• Thu
  • Oct 16, 2014
  • Updated: 7:29am
SportRacing

My name is Karis Teetan and my future - like my disposition - is bright

Mauritian rider's journey from poor island home to city cauldron is a tale of inspiration

PUBLISHED : Sunday, 04 May, 2014, 12:13am
UPDATED : Sunday, 04 May, 2014, 12:13am
 

Karis Teetan sat outside a South African Jockey Academy dormitory in Durban and cried.

Just two days after arriving in a foreign country, unable to speak any English beyond "my name is Karis Teetan", with around 150 rand (HK$110) to his name and frightened by the old-school, disciplined regime, the 13-year-old simply wanted to go home to the comfort of family in Mauritius.

Teetan's father, Pravin, had taken a massive gamble to send the eldest of his three sons to South Africa, taking out a loan to pay the hefty tuition fees at the prestigious school, which boasts an alumni honour roll that reads like a who's who of Hong Kong race riding: Douglas Whyte, Basil Marcus, Felix Coetzee and Robbie Fradd are all graduates.

I still remember the first time I got on a horse ... He was a grey ... He actually bucked me right off, but I landed on my feet
Karis Teetan

Teetan is now typical of most who have passed through the halls - not just a talented rider, but also polite, well-spoken and respectful.

He always seems to be smiling, a ball of energy, constantly positive and moving forward - and if you know something of his background it is little wonder that gratitude seems to seep from his every pore.

His back story also explains why, when he rides leading hope Glorious Days in today's HK$12 million Champions Mile at Sha Tin, far from feeling pressure, he speaks like any result is a bonus - he has already "made it".

When describing his childhood in Mauritius, a racing-mad island nation 3,000 kilometres off the southeast coast of Africa, Teetan doesn't shy away from the word "poor". It's no knock on his father who spent up to 12 hours a day working in the cane fields to support his family.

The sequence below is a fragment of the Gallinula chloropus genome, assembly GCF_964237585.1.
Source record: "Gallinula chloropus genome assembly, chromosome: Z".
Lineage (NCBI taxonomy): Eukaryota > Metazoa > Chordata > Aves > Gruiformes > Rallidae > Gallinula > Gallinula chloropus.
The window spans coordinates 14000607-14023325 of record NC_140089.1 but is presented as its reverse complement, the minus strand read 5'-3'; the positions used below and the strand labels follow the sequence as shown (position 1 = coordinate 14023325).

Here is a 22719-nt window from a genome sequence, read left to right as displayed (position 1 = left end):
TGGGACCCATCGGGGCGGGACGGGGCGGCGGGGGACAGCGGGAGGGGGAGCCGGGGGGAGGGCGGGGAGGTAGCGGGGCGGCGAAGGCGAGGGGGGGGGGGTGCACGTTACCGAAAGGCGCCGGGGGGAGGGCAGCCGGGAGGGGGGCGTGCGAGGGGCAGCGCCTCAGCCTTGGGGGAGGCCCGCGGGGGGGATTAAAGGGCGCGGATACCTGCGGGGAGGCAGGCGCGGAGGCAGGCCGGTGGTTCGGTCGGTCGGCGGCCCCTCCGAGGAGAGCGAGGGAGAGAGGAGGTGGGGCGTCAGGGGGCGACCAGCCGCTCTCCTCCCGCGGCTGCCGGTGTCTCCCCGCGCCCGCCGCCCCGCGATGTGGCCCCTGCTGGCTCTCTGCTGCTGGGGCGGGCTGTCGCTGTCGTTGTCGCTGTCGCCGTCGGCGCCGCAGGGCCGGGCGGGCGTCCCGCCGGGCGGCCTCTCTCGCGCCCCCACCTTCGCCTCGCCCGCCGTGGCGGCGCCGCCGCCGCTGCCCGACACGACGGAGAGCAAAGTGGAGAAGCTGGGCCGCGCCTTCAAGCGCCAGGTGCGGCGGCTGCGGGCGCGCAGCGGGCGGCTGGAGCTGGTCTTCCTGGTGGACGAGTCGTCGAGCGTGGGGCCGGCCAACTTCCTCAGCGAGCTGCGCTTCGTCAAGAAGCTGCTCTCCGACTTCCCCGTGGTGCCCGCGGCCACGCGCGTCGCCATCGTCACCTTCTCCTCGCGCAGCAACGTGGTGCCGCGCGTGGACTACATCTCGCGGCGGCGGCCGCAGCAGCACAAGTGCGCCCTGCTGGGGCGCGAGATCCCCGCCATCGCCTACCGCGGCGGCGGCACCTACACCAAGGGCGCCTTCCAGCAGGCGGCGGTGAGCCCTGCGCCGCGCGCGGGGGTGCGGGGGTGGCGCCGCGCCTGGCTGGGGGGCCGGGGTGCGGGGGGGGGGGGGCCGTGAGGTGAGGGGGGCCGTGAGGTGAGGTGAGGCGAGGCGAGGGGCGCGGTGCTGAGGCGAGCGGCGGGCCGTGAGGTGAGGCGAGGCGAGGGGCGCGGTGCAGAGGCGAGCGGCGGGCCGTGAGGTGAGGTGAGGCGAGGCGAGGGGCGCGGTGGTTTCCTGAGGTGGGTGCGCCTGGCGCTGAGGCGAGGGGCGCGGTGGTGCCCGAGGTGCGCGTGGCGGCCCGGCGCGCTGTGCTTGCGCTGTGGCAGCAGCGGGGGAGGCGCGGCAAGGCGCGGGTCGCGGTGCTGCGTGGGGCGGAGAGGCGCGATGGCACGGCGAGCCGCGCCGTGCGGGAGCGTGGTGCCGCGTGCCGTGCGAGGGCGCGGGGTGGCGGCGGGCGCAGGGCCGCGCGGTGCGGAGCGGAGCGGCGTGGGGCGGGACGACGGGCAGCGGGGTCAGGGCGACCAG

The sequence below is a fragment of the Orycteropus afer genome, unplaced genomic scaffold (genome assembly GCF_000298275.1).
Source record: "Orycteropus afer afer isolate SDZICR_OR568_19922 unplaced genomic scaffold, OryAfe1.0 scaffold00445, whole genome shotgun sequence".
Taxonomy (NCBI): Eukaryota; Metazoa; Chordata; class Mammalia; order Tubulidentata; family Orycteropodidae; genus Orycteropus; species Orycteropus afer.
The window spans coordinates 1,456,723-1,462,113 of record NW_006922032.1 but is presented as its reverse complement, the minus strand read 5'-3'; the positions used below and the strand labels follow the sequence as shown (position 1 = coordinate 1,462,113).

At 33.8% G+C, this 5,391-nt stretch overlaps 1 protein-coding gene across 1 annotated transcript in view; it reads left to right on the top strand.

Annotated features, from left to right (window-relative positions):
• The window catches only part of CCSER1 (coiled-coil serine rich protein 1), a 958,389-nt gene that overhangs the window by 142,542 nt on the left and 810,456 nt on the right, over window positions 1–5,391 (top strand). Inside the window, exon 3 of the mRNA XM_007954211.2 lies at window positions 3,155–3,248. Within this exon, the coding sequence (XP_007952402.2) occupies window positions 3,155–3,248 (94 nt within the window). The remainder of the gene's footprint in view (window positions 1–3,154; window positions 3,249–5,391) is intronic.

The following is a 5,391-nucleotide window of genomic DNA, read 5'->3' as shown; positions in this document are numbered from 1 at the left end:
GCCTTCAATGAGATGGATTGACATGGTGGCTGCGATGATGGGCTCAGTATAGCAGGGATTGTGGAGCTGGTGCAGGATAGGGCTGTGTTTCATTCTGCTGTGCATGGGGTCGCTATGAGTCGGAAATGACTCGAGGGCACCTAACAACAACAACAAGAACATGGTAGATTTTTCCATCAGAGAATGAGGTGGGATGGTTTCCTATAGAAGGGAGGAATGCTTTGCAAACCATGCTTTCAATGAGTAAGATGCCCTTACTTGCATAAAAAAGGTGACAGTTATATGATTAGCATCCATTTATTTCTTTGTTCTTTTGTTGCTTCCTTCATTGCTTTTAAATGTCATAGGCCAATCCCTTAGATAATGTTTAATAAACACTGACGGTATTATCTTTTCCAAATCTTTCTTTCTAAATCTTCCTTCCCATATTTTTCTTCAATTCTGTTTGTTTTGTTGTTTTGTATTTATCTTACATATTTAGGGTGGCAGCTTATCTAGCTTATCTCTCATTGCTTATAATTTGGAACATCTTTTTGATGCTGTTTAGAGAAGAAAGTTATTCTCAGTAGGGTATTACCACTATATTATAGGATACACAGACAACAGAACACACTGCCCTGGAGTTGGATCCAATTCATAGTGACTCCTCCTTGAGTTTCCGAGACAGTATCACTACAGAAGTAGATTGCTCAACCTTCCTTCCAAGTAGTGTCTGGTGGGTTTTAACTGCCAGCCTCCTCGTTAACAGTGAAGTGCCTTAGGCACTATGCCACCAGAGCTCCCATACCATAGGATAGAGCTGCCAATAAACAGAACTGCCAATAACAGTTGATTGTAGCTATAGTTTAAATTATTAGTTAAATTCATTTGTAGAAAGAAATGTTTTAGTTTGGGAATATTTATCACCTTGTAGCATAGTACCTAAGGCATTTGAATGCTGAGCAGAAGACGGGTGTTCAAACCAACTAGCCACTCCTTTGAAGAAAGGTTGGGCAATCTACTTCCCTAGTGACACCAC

"There are two types of people in Mauritius, the poor people, and the very rich people - and we were definitely poor," Teetan says.

Teetan's eventual ticket out of the lower-income bracket was an affinity with horses - combined with hard work and sacrifice - but at first that same love of riding looked like being his downfall.

As a tiny seven-year-old, Teetan was introduced to a family friend: a tourist operator who sold beach trail rides on former racehorses.

"I still remember the first time I got on a horse like it was yesterday," Teetan says.

"He was a grey horse, I was just trotting around bareback, holding his mane. He actually bucked me right off, but I landed on my feet.

"Everyone said it was a good sign that I was able to land like that and I was hooked. I used to go there on weekends and work with the horses, take the tourists on rides and swim the horses for their exercise."

By the time he was 10, Teetan could not stay away from the old thoroughbreds, failing school as he constantly truanted to be at the beach.

"Mum and dad thought I was at school - they found out the truth when I got my reports and they said 'absent, absent, absent'," Teetan laughs.

"My dad even paid for extra after-school lessons for me to catch up, but I wouldn't take the lessons. I would take the money and get a taxi late in the afternoon to the beach because I knew I had a chance to ride the horses.

"I also used the money my dad was giving me to buy a little whip, jeans and riding gear. I even bought bandages for the horses' legs from the chemist because I saw that's what they did with racehorses. It was a fun time."

Teetan then spent some time in the more structured and genteel world of pony club, riding with more privileged Western children, which showed him he wasn't just different to the other "horse crazy" kids in terms of social economic background.

"I was not into that pony club stuff - I wanted to go fast," he says with his trademark grin. "They said 'Karis, you cannot ride here' - all I wanted to do was to go fast. They advised I go and apply to be a jockey at Mauritius Jockey Club as an apprentice.

"I didn't think I would have a chance. There were a lot of older kids there and more than 100 applicants, but all of the work I had done with the horses gave me a big advantage.